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Article: Weather inference and daily demand for emergency ambulance services

TitleWeather inference and daily demand for emergency ambulance services
Authors
Issue Date2012
PublisherB M J Publishing Group. The Journal's web site is located at http://www.emjonline.com
Citation
Emergency Medicine Journal, 2012, v. 29 n. 1, p. 60-64 How to Cite?
AbstractAim: To examine weather effects on the daily demand for ambulance services in Hong Kong. Methods Over 6 million cases of emergency attendance from May 2006 through April 2009 (3 years) were obtained from the Hospital Authority in Hong Kong. These cases were further stratified by age, triage levels, hospital admission status, comprehensive social security assistance (CSSA) recipients and gender. The stratification was used to correlate against weather factors to assess the dependency of these variables and their effects on the daily number of ambulance calls. Adjusted-R 2 values obtained from the regression analysis were used as a measure for evaluating predictability. Results: The adjusted-R 2 of emergency cases by age groups showed proportional correlation with weather factors, which was more significant in older patients (0.76, p<0.01) than young patients (0.10, p<0.05). Furthermore, patients with more severe conditions were shown to have a higher adjusted-R 2 (0.63, p<0.05 for critical as opposed to 0 for non-urgent patients). Weather effects were also found more significant in women (0.50, p<0.01) and CSSA recipients (0.54, p<0.01) when compared against their corresponding reference groups (respectively men at 0.46, p<0.01 and non-CSSA recipients at 0.45, p<0.01). Moreover, average temperature appeared to be a major weather effect. Conclusions: The presence of strong weather effects among different target groups indicates possibility for the development of a short-term forecast system of daily ambulance demand using weather variables. The availability of such a forecast system would render more effective deployment of the ambulance services to meet the unexpected increase in service demands.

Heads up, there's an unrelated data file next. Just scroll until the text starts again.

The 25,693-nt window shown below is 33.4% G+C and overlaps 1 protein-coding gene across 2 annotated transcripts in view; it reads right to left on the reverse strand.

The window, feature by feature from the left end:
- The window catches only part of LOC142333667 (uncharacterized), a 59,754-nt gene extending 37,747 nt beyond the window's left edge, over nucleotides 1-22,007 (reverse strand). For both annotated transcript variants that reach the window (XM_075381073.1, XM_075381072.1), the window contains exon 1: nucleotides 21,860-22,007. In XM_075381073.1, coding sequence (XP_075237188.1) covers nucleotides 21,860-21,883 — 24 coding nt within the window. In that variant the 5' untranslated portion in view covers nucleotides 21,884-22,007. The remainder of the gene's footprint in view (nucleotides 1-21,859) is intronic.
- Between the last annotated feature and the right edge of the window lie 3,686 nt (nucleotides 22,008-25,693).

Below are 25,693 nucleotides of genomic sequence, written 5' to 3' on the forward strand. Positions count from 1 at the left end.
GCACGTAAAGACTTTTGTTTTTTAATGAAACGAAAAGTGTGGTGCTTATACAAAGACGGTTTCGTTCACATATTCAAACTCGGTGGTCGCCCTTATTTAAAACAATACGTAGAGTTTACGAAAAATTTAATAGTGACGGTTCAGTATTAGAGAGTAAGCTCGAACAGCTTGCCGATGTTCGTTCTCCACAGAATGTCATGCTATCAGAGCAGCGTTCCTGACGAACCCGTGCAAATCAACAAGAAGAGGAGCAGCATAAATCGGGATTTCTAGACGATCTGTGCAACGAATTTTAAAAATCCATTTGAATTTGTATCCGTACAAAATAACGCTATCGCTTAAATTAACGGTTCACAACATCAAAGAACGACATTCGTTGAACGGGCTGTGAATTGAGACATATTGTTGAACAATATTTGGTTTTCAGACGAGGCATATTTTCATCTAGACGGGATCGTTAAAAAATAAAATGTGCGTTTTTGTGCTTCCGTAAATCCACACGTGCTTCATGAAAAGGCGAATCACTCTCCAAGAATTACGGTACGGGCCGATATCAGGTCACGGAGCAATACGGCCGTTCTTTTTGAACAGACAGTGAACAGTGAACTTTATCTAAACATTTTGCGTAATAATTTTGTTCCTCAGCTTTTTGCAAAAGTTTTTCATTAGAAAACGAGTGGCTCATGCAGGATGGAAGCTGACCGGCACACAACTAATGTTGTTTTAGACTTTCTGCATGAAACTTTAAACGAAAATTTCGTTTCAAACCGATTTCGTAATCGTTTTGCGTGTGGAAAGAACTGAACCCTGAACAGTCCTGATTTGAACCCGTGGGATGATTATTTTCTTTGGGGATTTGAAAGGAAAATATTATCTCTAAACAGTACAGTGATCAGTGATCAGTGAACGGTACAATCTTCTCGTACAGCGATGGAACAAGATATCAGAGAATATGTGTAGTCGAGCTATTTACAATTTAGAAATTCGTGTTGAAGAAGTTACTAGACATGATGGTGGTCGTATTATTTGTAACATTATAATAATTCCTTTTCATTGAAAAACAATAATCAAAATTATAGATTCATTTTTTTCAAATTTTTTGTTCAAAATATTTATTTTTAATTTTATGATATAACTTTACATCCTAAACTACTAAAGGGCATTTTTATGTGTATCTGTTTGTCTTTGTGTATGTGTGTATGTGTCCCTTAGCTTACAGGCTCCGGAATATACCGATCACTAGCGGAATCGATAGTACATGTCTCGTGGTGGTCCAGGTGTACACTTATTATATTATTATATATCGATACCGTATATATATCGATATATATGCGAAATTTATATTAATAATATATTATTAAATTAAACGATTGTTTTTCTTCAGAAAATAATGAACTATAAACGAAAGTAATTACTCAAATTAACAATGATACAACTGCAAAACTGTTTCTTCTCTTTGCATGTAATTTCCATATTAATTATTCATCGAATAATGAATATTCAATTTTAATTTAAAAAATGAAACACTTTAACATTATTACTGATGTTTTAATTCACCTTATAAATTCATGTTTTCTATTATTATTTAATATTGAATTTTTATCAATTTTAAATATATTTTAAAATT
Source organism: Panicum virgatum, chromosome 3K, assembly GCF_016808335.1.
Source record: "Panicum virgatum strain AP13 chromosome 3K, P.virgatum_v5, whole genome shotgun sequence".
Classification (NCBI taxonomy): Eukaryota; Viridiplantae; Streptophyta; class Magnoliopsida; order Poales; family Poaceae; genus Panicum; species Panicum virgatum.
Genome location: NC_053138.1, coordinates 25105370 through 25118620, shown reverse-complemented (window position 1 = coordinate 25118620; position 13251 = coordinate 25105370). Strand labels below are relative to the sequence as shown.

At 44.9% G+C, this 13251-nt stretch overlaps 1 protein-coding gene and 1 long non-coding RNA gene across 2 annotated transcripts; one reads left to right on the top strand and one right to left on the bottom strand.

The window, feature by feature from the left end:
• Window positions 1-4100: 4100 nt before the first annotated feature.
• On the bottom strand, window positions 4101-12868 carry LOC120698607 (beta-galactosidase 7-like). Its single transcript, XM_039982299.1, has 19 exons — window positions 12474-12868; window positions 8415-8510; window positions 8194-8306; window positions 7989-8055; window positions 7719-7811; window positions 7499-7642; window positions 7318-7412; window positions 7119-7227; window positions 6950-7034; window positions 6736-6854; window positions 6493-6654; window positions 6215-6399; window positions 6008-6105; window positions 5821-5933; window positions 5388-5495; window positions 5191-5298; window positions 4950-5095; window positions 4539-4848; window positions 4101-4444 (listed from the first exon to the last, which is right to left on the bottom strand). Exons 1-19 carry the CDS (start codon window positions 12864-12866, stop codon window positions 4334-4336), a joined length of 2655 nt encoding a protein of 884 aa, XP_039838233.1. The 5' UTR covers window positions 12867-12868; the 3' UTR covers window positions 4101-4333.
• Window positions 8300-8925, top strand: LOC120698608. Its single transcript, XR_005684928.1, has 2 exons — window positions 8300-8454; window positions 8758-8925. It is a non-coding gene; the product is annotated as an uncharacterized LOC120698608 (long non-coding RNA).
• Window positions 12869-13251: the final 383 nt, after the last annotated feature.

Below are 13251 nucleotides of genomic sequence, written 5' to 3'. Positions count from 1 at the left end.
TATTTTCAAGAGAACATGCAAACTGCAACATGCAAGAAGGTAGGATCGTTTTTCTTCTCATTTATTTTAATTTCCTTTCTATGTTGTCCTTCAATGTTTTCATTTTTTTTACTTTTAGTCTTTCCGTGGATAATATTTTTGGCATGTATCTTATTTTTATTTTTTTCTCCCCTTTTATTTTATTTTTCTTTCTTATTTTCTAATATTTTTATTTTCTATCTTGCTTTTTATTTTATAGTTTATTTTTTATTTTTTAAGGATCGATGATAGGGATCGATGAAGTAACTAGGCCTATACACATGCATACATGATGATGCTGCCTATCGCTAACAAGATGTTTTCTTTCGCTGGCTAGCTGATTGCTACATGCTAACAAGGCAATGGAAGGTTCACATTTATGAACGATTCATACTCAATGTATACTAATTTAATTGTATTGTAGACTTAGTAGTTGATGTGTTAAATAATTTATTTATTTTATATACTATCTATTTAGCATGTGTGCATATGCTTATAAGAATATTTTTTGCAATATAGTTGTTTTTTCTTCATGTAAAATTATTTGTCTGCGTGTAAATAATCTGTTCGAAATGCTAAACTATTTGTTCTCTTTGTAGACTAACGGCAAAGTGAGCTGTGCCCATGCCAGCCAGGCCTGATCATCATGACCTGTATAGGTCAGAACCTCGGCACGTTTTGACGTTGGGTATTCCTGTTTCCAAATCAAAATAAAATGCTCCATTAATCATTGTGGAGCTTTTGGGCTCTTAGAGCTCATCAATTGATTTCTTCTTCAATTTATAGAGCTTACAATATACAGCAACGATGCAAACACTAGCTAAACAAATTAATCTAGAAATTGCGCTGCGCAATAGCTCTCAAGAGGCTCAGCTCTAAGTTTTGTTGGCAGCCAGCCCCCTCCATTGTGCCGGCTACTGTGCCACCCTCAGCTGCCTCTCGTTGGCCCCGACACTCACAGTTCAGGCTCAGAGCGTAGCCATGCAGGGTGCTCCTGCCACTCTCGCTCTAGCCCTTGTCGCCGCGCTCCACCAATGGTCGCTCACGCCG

Persistent Identifierhttp://hdl.handle.net/10722/157930
ISSN
2015 Impact Factor: 1.836
2015 SCImago Journal Rankings: 0.724
ISI Accession Number ID
Funding AgencyGrant Number
University of Hong Kong
Funding Information:

We are grateful for funding support from the University of Hong Kong GRF Incentive Award 2008-09 for the acquisition of research data.

References

 

DC FieldValueLanguage
dc.contributor.authorWong, HTen_US
dc.contributor.authorLai, PCen_US
dc.date.accessioned2012-08-08T08:56:22Z-
dc.date.available2012-08-08T08:56:22Z-
dc.date.issued2012en_US
dc.identifier.citationEmergency Medicine Journal, 2012, v. 29 n. 1, p. 60-64en_US
dc.identifier.issn1472-0205en_US
dc.identifier.urihttp://hdl.handle.net/10722/157930-